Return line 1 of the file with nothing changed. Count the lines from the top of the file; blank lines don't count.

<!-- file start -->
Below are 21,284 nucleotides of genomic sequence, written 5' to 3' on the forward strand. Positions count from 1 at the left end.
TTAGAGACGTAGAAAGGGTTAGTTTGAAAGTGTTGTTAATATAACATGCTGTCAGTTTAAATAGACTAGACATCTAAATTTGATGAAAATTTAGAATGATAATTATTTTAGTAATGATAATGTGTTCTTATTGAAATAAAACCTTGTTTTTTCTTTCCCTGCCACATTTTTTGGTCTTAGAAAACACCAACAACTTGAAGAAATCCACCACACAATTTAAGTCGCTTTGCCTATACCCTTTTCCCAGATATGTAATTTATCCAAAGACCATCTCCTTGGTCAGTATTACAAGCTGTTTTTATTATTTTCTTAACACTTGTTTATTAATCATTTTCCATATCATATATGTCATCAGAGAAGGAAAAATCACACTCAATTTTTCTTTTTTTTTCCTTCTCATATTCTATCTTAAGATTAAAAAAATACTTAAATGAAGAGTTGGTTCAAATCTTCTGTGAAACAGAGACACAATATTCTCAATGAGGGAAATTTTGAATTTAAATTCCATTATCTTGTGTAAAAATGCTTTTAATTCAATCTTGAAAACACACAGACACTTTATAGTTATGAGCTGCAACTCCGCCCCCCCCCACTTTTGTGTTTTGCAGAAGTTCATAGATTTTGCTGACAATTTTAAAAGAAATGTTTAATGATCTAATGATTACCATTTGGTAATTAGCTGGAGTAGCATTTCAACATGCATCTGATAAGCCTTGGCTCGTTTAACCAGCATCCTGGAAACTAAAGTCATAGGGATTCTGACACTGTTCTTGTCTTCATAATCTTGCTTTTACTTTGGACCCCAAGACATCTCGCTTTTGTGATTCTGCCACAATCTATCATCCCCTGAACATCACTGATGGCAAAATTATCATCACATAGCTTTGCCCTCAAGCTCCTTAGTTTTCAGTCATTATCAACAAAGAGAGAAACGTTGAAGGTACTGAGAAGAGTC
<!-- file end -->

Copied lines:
Below are 21,284 nucleotides of genomic sequence, written 5' to 3' on the forward strand. Positions count from 1 at the left end.